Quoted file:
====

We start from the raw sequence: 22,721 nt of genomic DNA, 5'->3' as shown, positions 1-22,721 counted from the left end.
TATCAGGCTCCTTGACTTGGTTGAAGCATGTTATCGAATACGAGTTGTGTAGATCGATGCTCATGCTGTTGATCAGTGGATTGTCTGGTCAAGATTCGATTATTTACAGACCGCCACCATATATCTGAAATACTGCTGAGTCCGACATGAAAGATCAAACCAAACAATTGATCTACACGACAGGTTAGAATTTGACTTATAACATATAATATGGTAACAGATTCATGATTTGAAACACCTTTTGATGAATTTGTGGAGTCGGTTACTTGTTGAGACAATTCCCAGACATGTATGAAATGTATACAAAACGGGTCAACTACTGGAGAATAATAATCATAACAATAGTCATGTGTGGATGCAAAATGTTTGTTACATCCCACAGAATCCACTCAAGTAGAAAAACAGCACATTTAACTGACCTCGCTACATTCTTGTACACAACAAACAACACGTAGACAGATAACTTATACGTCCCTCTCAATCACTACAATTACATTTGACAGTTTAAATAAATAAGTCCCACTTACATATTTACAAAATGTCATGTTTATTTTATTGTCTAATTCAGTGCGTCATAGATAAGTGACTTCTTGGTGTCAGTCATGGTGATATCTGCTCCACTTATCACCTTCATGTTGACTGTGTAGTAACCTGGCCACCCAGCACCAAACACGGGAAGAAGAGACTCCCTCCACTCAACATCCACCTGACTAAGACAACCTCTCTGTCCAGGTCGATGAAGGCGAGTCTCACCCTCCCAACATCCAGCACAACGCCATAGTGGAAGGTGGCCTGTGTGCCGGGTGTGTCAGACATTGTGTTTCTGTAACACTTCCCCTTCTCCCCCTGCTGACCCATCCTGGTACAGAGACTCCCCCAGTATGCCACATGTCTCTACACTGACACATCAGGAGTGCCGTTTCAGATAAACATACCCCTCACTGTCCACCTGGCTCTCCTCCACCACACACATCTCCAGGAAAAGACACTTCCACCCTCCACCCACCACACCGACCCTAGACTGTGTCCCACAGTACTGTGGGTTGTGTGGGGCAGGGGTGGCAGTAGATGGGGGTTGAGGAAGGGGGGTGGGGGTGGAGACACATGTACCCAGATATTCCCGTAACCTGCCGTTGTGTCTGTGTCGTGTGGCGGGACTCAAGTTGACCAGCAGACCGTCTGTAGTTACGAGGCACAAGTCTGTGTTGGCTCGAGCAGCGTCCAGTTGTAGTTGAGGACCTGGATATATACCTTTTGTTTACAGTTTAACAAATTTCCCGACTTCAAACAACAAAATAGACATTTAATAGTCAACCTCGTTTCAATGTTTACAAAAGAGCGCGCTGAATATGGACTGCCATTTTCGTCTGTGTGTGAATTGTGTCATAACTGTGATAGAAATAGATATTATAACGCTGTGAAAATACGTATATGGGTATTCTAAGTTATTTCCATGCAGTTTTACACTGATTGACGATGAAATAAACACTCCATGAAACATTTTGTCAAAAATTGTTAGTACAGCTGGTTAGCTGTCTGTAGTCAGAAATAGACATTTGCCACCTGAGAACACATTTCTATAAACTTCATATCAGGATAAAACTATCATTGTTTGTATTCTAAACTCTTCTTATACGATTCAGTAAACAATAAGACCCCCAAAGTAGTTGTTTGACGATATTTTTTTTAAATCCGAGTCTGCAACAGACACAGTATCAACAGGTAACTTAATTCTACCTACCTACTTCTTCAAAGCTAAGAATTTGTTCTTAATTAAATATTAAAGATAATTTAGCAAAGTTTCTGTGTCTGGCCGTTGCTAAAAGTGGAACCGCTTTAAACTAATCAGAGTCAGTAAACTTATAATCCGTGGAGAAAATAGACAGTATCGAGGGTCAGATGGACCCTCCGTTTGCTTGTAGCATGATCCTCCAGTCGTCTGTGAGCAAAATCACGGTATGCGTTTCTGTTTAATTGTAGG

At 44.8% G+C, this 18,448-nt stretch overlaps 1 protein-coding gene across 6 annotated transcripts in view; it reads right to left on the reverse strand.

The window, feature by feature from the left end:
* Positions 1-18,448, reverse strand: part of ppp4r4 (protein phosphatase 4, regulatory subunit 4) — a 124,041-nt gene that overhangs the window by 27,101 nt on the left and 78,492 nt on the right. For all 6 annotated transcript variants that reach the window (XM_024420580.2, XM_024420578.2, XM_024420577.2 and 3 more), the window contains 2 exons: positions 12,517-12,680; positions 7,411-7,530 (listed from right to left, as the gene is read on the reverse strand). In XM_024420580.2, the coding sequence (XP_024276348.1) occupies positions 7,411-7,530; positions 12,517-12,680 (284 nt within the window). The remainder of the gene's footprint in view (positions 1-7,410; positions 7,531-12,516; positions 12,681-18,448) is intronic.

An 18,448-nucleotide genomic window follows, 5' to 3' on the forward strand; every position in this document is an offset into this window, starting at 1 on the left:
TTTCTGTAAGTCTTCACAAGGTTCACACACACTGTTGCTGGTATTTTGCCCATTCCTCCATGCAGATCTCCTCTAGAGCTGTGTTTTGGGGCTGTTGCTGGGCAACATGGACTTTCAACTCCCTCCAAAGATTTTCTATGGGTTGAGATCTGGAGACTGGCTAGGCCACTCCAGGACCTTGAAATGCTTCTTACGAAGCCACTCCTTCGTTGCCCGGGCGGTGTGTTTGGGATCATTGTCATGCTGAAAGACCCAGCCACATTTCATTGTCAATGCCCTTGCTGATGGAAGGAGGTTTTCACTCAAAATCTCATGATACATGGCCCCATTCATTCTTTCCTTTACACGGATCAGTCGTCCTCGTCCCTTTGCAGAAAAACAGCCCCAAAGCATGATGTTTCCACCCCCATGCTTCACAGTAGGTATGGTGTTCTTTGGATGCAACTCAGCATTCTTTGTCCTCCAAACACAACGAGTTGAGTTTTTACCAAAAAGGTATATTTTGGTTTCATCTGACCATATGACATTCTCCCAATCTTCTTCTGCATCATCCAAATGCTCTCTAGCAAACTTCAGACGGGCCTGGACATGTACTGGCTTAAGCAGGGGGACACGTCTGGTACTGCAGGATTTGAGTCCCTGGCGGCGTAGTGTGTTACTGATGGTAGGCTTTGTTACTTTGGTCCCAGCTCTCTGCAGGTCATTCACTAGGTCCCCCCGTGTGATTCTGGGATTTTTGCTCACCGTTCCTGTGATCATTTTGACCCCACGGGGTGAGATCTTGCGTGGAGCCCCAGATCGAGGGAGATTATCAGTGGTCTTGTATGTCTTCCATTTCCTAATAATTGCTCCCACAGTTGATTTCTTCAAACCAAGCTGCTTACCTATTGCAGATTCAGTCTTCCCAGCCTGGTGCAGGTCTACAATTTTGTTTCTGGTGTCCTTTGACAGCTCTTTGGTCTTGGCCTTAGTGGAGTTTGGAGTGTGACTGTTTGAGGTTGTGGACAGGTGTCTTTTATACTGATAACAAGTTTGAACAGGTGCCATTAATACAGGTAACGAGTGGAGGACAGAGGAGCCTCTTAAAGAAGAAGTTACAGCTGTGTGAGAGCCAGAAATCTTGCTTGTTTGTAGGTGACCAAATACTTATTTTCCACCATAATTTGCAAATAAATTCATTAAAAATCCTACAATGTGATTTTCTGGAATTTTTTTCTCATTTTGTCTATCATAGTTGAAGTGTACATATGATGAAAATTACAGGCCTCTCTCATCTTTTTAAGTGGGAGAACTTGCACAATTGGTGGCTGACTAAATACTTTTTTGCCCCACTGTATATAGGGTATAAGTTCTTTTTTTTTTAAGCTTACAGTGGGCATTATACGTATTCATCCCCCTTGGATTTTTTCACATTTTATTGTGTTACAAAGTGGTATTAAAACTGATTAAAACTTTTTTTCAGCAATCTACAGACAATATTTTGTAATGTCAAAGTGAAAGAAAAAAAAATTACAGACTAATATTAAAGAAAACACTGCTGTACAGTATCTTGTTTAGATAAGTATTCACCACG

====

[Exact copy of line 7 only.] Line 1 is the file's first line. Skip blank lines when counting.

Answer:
TTTCTGTAAGTCTTCACAAGGTTCACACACACTGTTGCTGGTATTTTGCCCATTCCTCCATGCAGATCTCCTCTAGAGCTGTGTTTTGGGGCTGTTGCTGGGCAACATGGACTTTCAACTCCCTCCAAAGATTTTCTATGGGTTGAGATCTGGAGACTGGCTAGGCCACTCCAGGACCTTGAAATGCTTCTTACGAAGCCACTCCTTCGTTGCCCGGGCGGTGTGTTTGGGATCATTGTCATGCTGAAAGACCCAGCCACATTTCATTGTCAATGCCCTTGCTGATGGAAGGAGGTTTTCACTCAAAATCTCATGATACATGGCCCCATTCATTCTTTCCTTTACACGGATCAGTCGTCCTCGTCCCTTTGCAGAAAAACAGCCCCAAAGCATGATGTTTCCACCCCCATGCTTCACAGTAGGTATGGTGTTCTTTGGATGCAACTCAGCATTCTTTGTCCTCCAAACACAACGAGTTGAGTTTTTACCAAAAAGGTATATTTTGGTTTCATCTGACCATATGACATTCTCCCAATCTTCTTCTGCATCATCCAAATGCTCTCTAGCAAACTTCAGACGGGCCTGGACATGTACTGGCTTAAGCAGGGGGACACGTCTGGTACTGCAGGATTTGAGTCCCTGGCGGCGTAGTGTGTTACTGATGGTAGGCTTTGTTACTTTGGTCCCAGCTCTCTGCAGGTCATTCACTAGGTCCCCCCGTGTGATTCTGGGATTTTTGCTCACCGTTCCTGTGATCATTTTGACCCCACGGGGTGAGATCTTGCGTGGAGCCCCAGATCGAGGGAGATTATCAGTGGTCTTGTATGTCTTCCATTTCCTAATAATTGCTCCCACAGTTGATTTCTTCAAACCAAGCTGCTTACCTATTGCAGATTCAGTCTTCCCAGCCTGGTGCAGGTCTACAATTTTGTTTCTGGTGTCCTTTGACAGCTCTTTGGTCTTGGCCTTAGTGGAGTTTGGAGTGTGACTGTTTGAGGTTGTGGACAGGTGTCTTTTATACTGATAACAAGTTTGAACAGGTGCCATTAATACAGGTAACGAGTGGAGGACAGAGGAGCCTCTTAAAGAAGAAGTTACAGCTGTGTGAGAGCCAGAAATCTTGCTTGTTTGTAGGTGACCAAATACTTATTTTCCACCATAATTTGCAAATAAATTCATTAAAAATCCTACAATGTGATTTTCTGGAATTTTTTTCTCATTTTGTCTATCATAGTTGAAGTGTACATATGATGAAAATTACAGGCCTCTCTCATCTTTTTAAGTGGGAGAACTTGCACAATTGGTGGCTGACTAAATACTTTTTTGCCCCACTGTATATAGGGTATAAGTTCTTTTTTTTTTAAGCTTACAGTGGGCATTATACGTATTCATCCCCCTTGGATTTTTTCACATTTTATTGTGTTACAAAGTGGTATTAAAACTGATTAAAACTTTTTTTCAGCAATCTACAGACAATATTTTGTAATGTCAAAGTGAAAGAAAAAAAAATTACAGACTAATATTAAAGAAAACACTGCTGTACAGTATCTTGTTTAGATAAGTATTCACCACG